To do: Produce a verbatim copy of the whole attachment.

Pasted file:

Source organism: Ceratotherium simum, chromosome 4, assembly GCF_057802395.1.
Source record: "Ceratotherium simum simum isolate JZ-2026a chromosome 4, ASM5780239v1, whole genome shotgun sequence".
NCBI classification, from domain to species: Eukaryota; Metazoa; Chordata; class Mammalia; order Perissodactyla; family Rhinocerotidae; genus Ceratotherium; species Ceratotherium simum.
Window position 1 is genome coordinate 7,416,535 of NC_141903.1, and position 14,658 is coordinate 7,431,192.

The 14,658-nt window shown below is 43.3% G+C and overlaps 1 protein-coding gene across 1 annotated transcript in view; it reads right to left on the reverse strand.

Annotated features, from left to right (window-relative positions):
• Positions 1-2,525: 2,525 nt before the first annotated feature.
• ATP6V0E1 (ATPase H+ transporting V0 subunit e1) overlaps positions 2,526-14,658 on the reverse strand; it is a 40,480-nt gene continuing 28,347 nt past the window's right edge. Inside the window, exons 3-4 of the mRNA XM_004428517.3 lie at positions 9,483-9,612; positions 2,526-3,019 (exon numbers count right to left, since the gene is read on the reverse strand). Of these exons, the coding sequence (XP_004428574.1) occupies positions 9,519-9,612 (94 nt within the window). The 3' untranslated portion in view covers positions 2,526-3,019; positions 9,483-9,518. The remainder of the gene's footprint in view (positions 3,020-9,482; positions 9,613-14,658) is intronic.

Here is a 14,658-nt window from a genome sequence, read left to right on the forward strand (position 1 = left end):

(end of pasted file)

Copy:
Source organism: Ceratotherium simum, chromosome 4, assembly GCF_057802395.1.
Source record: "Ceratotherium simum simum isolate JZ-2026a chromosome 4, ASM5780239v1, whole genome shotgun sequence".
NCBI classification, from domain to species: Eukaryota; Metazoa; Chordata; class Mammalia; order Perissodactyla; family Rhinocerotidae; genus Ceratotherium; species Ceratotherium simum.
Window position 1 is genome coordinate 7,416,535 of NC_141903.1, and position 14,658 is coordinate 7,431,192.

The 14,658-nt window shown below is 43.3% G+C and overlaps 1 protein-coding gene across 1 annotated transcript in view; it reads right to left on the reverse strand.

Annotated features, from left to right (window-relative positions):
• Positions 1-2,525: 2,525 nt before the first annotated feature.
• ATP6V0E1 (ATPase H+ transporting V0 subunit e1) overlaps positions 2,526-14,658 on the reverse strand; it is a 40,480-nt gene continuing 28,347 nt past the window's right edge. Inside the window, exons 3-4 of the mRNA XM_004428517.3 lie at positions 9,483-9,612; positions 2,526-3,019 (exon numbers count right to left, since the gene is read on the reverse strand). Of these exons, the coding sequence (XP_004428574.1) occupies positions 9,519-9,612 (94 nt within the window). The 3' untranslated portion in view covers positions 2,526-3,019; positions 9,483-9,518. The remainder of the gene's footprint in view (positions 3,020-9,482; positions 9,613-14,658) is intronic.

Here is a 14,658-nt window from a genome sequence, read left to right on the forward strand (position 1 = left end):